5 Tips for Proper Post-Marathon Recovery

These are the five most important components of every good marathon recovery plan

You trained hard, you tapered and you just completed your first marathon! Now, it’s time to rest. But, what does quality rest and recovery look like? For some of us, rest comes easy, and for others, taking a significant amount of time off from running can be very challenging.  Often times, post-race recovery can be tainted and it should be determined by how your marathon went. Make sure you recover from your endurance race well by following these five tips.

1. Process
When you cross the finish line, good or bad race, give yourself a week to process the race. Whether it went great and you’re excited for your next race, or it was your worst nightmare, it’s best not to decide your opinion of the marathon until you’ve given yourself a few days to think about it. Enjoy the post-race festivities, kick up your feet, and enjoy food with friends. Make the most of your day and experience despite how the race went. You’ve accomplished something big and it’s worth celebrating!

2. Massage and Ice
If you traveled far for your marathon, know that you will be extremely sore on your journey home. The best way to prevent this is to take all precautions for helping your body to recover quicker. If you can get a post-race massage, it is definitely worth it for flushing out all of the junk built up in your leg muscles. Another good tip: if you are staying in a hotel, make an ice bath in the bathroom tub. While it might not sound like the most enticing idea after a race, it will make a huge difference when you get up the next day.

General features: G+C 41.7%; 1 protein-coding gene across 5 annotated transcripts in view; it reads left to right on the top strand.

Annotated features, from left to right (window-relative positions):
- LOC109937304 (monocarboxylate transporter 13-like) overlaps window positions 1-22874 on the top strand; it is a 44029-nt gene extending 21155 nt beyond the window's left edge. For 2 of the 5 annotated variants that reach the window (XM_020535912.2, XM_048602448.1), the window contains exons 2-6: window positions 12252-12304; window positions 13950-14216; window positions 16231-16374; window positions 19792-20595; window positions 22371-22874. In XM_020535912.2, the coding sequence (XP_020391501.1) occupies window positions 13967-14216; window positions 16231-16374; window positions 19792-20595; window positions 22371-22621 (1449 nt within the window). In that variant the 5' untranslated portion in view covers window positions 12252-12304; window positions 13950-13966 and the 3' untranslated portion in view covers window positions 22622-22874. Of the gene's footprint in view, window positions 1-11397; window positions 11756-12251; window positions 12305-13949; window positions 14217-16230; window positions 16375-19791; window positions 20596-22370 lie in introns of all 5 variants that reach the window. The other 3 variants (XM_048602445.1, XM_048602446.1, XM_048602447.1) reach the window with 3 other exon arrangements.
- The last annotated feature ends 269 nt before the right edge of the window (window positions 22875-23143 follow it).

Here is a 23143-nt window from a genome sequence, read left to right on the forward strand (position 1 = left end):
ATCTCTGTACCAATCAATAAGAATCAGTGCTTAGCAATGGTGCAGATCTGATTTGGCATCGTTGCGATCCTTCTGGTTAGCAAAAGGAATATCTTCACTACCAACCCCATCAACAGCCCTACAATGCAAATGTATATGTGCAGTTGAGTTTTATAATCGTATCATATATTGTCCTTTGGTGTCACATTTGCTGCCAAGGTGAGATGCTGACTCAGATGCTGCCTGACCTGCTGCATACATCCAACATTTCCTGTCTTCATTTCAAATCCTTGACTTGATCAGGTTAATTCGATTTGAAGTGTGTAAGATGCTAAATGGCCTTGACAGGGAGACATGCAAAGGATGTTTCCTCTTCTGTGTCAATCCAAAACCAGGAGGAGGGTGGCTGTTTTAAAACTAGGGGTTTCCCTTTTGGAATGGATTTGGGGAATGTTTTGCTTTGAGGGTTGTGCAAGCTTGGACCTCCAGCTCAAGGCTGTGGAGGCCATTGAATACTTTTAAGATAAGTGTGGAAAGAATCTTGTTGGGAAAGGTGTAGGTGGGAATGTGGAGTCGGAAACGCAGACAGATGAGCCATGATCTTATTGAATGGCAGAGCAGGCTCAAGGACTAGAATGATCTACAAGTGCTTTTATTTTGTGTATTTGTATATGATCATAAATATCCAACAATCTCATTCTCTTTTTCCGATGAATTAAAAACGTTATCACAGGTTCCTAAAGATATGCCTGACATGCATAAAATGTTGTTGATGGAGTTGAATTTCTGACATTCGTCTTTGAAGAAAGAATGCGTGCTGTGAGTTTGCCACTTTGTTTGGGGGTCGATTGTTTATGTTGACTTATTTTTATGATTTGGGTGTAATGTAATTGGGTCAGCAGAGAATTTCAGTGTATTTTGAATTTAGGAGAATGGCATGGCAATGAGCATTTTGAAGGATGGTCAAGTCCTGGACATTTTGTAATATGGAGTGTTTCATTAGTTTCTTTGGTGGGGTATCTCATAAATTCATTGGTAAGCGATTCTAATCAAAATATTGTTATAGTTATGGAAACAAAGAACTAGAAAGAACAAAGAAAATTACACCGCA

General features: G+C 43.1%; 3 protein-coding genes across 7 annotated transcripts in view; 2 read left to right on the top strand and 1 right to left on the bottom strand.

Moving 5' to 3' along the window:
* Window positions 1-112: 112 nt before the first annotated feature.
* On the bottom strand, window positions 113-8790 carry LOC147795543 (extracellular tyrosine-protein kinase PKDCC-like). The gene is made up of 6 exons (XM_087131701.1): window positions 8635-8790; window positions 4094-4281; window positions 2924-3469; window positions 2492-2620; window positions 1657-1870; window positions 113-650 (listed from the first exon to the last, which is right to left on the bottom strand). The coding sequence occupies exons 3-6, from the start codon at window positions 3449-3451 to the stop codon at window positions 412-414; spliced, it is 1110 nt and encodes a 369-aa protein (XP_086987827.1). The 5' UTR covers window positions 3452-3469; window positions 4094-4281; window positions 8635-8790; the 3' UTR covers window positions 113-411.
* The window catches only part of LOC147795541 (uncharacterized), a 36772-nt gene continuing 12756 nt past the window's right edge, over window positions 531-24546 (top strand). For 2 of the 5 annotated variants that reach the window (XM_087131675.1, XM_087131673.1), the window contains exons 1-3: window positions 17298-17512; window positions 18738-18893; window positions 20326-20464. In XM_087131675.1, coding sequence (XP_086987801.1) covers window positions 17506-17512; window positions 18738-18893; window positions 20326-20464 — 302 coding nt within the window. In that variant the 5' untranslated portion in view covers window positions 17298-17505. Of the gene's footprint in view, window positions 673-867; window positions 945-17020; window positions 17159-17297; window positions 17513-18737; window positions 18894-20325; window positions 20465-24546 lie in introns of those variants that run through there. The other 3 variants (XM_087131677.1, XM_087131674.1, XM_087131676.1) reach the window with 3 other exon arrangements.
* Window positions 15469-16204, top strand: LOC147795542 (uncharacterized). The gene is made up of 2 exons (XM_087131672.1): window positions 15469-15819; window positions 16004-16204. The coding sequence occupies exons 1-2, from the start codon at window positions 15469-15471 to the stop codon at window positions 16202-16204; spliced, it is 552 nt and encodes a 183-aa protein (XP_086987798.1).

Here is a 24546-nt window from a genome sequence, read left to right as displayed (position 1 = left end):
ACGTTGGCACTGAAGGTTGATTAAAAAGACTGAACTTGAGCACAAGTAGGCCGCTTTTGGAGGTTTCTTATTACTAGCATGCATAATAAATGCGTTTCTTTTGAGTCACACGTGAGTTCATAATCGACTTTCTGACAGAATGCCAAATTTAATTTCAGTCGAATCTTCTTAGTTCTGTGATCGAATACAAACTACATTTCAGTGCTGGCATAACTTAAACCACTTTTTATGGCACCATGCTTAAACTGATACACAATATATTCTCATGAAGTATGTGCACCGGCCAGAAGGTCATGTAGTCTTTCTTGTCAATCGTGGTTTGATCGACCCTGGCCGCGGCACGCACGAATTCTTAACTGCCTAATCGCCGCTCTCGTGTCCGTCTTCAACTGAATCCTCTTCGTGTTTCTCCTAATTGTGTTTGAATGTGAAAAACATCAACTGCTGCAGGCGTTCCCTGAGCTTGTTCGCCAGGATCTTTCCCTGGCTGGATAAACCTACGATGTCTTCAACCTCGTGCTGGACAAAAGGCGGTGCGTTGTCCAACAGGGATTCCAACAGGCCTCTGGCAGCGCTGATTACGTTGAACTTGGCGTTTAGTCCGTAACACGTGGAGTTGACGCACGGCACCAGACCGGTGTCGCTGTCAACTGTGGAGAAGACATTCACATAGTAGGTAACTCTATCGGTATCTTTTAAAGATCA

3. Re-fuel Right
Yes, pretty much everyone is ravenous after a marathon, but remember, if you fuel your body well, it will recover quick. Enjoy treats or your favorite beer, but make sure to get some quality protein too. Have a grass-fed burger or even a massive omelet with veggies. Your body just worked really hard for 26.2 miles, so treat it well! And, don’t forget to drink lots of fluids and electrolytes post-race, not just wine, beer and soda. 

4.Take a Break
This means at least 7 to 10 days completely off, followed with a few weeks of easy running. Make sure you really rest and get your body recovered. After at least a one week break, doing some easy pool running, biking or walking, can also help speed up recovery. Just remember that it takes a long time to repair muscle damage, especially from a marathon on pavement. If you had a great marathon, it may be tempting to jump back into training and choose your next race, but remember to take it nice and slow. Your body will thank you!

5. Evaluate
Enjoy your break and relax. Turn your brain off from training for a bit. And, remember that whether or not you had a good race, your next marathon could go very differently! If you didn’t have the best day, maybe it’s a good idea to get a coach if you don’t have one, look a bit closer at your nutrition or switch up your training a bit to better prepare for your next race. Try to stay positive and move forward at your own pace. And, again, congrats on running a full marathon! That is a huge accomplishment!